It’s so so important. I think excessive/fast consumerism has undermined the value of craft and handmade. For new or upcoming brands, sharing the process helps assert the product story, value and price point.
Your work has not been shy of gracing many publications and showcasing around the world. Is there a main highlight so far in your career that you are particularly proud of?
I’m proud of it all; each piece tells a story from a chapter of the journey so far. For it to have been so global also affirms that AMWA Designs’ brand vision transcends all cultures and resonates with so many.
AMWA Designs stems much further than the brand itself. AFRICA BY DESIGN has become a huge platform featuring the best of Africa's design talent. Tell us more about your role in this and your ultimate vision.
AFRICA BY DESIGN was born from seeing how AMWA Designs was benefitting from the opportunity to showcase via an exhibition platform such as Salone Satellite at Milan Design Week.
In my research for AMWA Designs, I was looking back to Ghana and more widely Africa for inspiration. As I did so, I came across other African designers who were producing beautiful design works, but there was no platform to celebrate them. In recent years there’s been increasing interest in African art – I saw that there was room to expand the dialogue to include the continent’s design offering.
So I established AFRICA BY DESIGN. We’ve just celebrated our one-year anniversary. We launched with an exhibition in Accra Ghana, on a date that coincided with Ghana’s anniversary of independence. Since then we’ve gone on to feature 26 designers in two additional exhibitions in London and then Dubai.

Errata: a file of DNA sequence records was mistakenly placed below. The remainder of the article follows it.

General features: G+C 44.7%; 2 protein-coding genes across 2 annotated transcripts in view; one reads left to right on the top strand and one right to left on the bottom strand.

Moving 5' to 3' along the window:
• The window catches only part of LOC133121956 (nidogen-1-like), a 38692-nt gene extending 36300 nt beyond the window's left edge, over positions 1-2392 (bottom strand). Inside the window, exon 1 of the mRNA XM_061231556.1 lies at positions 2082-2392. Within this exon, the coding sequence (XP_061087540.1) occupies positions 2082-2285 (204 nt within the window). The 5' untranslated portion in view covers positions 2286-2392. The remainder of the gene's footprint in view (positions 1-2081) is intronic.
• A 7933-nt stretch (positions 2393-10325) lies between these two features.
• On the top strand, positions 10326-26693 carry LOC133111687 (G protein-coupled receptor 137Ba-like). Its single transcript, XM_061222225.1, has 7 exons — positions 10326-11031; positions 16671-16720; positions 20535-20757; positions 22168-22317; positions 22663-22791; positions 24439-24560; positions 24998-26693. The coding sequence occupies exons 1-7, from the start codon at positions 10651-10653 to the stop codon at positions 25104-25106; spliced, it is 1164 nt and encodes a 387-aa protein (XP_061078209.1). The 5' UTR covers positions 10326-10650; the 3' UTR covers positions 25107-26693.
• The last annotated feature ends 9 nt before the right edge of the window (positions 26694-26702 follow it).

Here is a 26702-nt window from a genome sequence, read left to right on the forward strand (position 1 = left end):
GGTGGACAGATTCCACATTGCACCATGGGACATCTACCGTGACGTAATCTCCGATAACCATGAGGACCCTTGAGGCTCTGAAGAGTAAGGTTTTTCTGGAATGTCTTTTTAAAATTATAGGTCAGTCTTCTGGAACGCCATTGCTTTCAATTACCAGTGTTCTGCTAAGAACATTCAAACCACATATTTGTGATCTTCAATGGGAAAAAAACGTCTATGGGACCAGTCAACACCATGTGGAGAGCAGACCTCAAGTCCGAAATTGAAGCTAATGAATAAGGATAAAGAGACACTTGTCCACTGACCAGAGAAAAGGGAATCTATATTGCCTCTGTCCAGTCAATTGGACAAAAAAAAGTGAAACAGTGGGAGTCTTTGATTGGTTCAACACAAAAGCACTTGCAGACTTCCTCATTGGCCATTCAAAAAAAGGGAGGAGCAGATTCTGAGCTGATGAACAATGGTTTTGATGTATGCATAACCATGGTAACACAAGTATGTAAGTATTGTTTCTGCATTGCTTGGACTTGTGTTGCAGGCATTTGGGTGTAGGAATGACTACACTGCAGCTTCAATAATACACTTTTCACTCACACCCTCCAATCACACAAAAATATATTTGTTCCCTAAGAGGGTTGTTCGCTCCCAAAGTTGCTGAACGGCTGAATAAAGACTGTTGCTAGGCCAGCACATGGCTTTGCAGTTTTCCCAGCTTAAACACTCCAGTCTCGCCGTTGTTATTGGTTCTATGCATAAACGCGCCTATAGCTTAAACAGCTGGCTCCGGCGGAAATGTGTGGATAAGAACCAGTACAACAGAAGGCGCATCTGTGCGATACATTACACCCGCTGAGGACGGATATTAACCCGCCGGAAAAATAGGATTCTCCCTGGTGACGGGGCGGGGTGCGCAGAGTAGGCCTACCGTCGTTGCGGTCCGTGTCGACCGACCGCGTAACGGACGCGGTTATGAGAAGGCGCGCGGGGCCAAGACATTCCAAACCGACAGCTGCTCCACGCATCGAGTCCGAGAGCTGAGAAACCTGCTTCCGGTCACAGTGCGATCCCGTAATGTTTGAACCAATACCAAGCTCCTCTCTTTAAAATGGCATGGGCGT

Review: Jaswant Bhachu
Benjamin Murphy is a renowned visual artist and writer based in London. Primarily, he creates monochromatic figurative artworks using the esoteric medium of electrical tape. When we caught wind of his upcoming exhibition next week at Delphian Gallery we knew we were going to be in for a treat. Then we were sent his foreword written by Andrew Salgado and we were completely transformed, knowing it needed to be shared with our readers.
So grab a cuppa, sit back and get lost in the world of Lavish Entropy in lead up to next week.
Benjamin Murphy is a Romantic – he strolls in wearing all black, of slight stature, looking appropriately broody with skeleton rings on each finger that he’s made himself and decked out in stylized tattoos – most of which he’s designed (and also probably executed upon) himself. He’s the embodiment of his own work; where art- meets-life-meets-art; probably a Kafka novel somewhere in his bag and a journal full of sketches and notes. He’s a bit like I imagine the old Romantic poets, literal manifestations of the very subjects of their poetry – the artist, in beautiful torment, unable to function properly as the very obsess to create somehow overwhelms them. A quick Google search reveals the tenets of Romanticism – the tenets I have long forgotten from my own time in art school – and they reveal themselves like a checklist of Murphy’s work: belief in the individual; reverence of nature; interest in the supernatural or gothic; interest in the past; nostalgic world-view. All of these, I would argue, form the foundations of Murphy’s work.